The recent controversy over the Uber taxi service has led to searching questions on the impact of technology on traditional industries and its effect on employment. It also challenges the centre-left to find meaningful ways to react to these changes. Every day we see the impact of technology on businesses, in apps like Uber, and even in our relationships with apps like Tinder. In retail, well-known supermarkets are expanding their use of technology at the expense of on-site workers in order to maintain profits.
Strands of the left may argue that this sort of disruptive technological progress should be rejected, but this would be a grave mistake. The suggestion that any future government can persuade the electorate to resist modernity is a false and ultimately impoverishing choice. The challenge for Labour and the left is to help people manage the process of change by showing people that the party understands and will help them to achieve their aims and ambitions. In a recent speech, Tristram Hunt MP was right to say that we must start by “instilling a sense of history and shared fate; encouraging cultural literacy and reflection… community, nation and place”. In my view, it is essential that - whilst we are proud of past - we must be both optimistic and prepared for the future.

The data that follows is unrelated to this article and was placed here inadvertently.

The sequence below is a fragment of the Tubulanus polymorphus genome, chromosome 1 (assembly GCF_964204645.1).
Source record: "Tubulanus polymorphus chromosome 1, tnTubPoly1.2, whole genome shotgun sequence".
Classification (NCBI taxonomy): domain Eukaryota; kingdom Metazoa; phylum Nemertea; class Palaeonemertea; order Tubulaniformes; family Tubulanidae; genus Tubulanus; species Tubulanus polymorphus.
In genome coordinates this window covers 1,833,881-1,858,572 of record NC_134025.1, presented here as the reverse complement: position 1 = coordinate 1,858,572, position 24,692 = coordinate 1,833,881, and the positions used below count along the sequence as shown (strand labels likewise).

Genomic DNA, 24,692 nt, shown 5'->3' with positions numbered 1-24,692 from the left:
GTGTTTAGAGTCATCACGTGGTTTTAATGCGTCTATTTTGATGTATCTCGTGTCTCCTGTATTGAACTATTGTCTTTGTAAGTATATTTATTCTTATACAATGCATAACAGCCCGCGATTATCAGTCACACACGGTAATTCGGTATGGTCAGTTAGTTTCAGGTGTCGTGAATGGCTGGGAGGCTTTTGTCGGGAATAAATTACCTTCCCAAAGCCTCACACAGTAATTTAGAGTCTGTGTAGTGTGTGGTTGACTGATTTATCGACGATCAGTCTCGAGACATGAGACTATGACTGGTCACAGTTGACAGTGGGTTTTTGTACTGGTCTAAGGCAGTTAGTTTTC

However, we should not attempt to predict the uncertainty that lies ahead. When it comes to the future, the only certainty is uncertainty. As a result, it is critical that we continue to diversify the economy and create robust and resilient foundations for economic prosperity that can help mitigate unforeseen structural changes. Governments cannot afford to be ambivalent and a strategic approach is needed to develop businesses with an emphasis not only on their ability to create wealth but also employment. To maximise employment, governments should help to build additional jobs in the creative industries, interpersonal relations and social care that are resilient to the disruption of ever improving technology.
As Chuka Umunna mentioned in his landmark Agenda 2030 speech, the goal of the Labour Party is to help create a “high-productivity, innovation-led economy, helping Britain succeed in the world, creating new opportunities for people to make the most of their potential, driving up living standards”.
In the short-term, this calls for an active government and industrial diversification in order to support changing demands for skills, education and capital alongside labour market regulation to prevent a ‘race to the bottom’. The government’s role will be to ensure alignment between public and private investment in order to maximise the creation of jobs and to foster an environment that allows people and businesses to innovate and compete on the global stage.
I further argue that Labour must emphasise how technology can be harnessed as a great engine of social improvement. We must embrace the positive freedom it offers citizens to lead lives of their own choosing. After all, technology can be a great way of distributing power to those who lack it. Often technological progress and mechanical invention has freed people from toil, constant manual labour and drudgery that had allowed humanity to grow and flourish. By using technology to our advantage and not treating it as an enemy, we can reconcile economic progress and social justice to the benefit of all.